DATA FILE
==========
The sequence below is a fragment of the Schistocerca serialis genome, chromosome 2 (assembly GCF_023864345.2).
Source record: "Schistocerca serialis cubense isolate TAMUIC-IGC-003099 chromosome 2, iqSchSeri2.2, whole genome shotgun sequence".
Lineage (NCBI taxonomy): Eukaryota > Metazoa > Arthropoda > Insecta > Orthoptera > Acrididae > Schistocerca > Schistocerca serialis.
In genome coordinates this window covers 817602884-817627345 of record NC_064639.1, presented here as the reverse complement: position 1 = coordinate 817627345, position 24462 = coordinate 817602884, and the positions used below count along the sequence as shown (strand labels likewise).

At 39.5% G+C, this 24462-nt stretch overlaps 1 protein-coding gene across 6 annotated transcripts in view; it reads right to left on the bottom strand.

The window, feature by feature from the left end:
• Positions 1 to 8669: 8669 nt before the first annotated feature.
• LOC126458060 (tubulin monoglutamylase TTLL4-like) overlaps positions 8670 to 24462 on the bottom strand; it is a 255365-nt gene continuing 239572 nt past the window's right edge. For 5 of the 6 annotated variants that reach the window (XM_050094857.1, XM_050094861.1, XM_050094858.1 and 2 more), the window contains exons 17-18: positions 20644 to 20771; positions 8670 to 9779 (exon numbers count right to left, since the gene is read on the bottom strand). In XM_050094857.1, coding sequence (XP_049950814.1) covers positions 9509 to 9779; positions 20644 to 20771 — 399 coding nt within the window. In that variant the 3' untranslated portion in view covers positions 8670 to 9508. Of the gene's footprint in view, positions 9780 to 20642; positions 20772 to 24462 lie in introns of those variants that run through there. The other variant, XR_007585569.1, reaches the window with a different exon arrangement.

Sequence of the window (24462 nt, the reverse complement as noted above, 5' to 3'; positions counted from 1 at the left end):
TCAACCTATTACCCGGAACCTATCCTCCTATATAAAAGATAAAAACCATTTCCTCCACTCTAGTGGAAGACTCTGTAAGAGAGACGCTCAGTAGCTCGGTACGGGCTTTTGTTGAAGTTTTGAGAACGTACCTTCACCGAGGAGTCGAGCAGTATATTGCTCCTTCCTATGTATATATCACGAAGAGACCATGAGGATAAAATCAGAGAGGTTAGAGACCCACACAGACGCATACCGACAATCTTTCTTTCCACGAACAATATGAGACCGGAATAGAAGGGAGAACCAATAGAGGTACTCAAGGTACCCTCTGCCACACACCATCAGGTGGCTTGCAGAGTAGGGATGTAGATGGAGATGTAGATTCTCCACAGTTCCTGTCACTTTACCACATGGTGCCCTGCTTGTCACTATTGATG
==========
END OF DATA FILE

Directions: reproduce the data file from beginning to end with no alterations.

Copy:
The sequence below is a fragment of the Schistocerca serialis genome, chromosome 2 (assembly GCF_023864345.2).
Source record: "Schistocerca serialis cubense isolate TAMUIC-IGC-003099 chromosome 2, iqSchSeri2.2, whole genome shotgun sequence".
Lineage (NCBI taxonomy): Eukaryota > Metazoa > Arthropoda > Insecta > Orthoptera > Acrididae > Schistocerca > Schistocerca serialis.
In genome coordinates this window covers 817602884-817627345 of record NC_064639.1, presented here as the reverse complement: position 1 = coordinate 817627345, position 24462 = coordinate 817602884, and the positions used below count along the sequence as shown (strand labels likewise).

At 39.5% G+C, this 24462-nt stretch overlaps 1 protein-coding gene across 6 annotated transcripts in view; it reads right to left on the bottom strand.

The window, feature by feature from the left end:
• Positions 1 to 8669: 8669 nt before the first annotated feature.
• LOC126458060 (tubulin monoglutamylase TTLL4-like) overlaps positions 8670 to 24462 on the bottom strand; it is a 255365-nt gene continuing 239572 nt past the window's right edge. For 5 of the 6 annotated variants that reach the window (XM_050094857.1, XM_050094861.1, XM_050094858.1 and 2 more), the window contains exons 17-18: positions 20644 to 20771; positions 8670 to 9779 (exon numbers count right to left, since the gene is read on the bottom strand). In XM_050094857.1, coding sequence (XP_049950814.1) covers positions 9509 to 9779; positions 20644 to 20771 — 399 coding nt within the window. In that variant the 3' untranslated portion in view covers positions 8670 to 9508. Of the gene's footprint in view, positions 9780 to 20642; positions 20772 to 24462 lie in introns of those variants that run through there. The other variant, XR_007585569.1, reaches the window with a different exon arrangement.

Sequence of the window (24462 nt, the reverse complement as noted above, 5' to 3'; positions counted from 1 at the left end):
TCAACCTATTACCCGGAACCTATCCTCCTATATAAAAGATAAAAACCATTTCCTCCACTCTAGTGGAAGACTCTGTAAGAGAGACGCTCAGTAGCTCGGTACGGGCTTTTGTTGAAGTTTTGAGAACGTACCTTCACCGAGGAGTCGAGCAGTATATTGCTCCTTCCTATGTATATATCACGAAGAGACCATGAGGATAAAATCAGAGAGGTTAGAGACCCACACAGACGCATACCGACAATCTTTCTTTCCACGAACAATATGAGACCGGAATAGAAGGGAGAACCAATAGAGGTACTCAAGGTACCCTCTGCCACACACCATCAGGTGGCTTGCAGAGTAGGGATGTAGATGGAGATGTAGATTCTCCACAGTTCCTGTCACTTTACCACATGGTGCCCTGCTTGTCACTATTGATG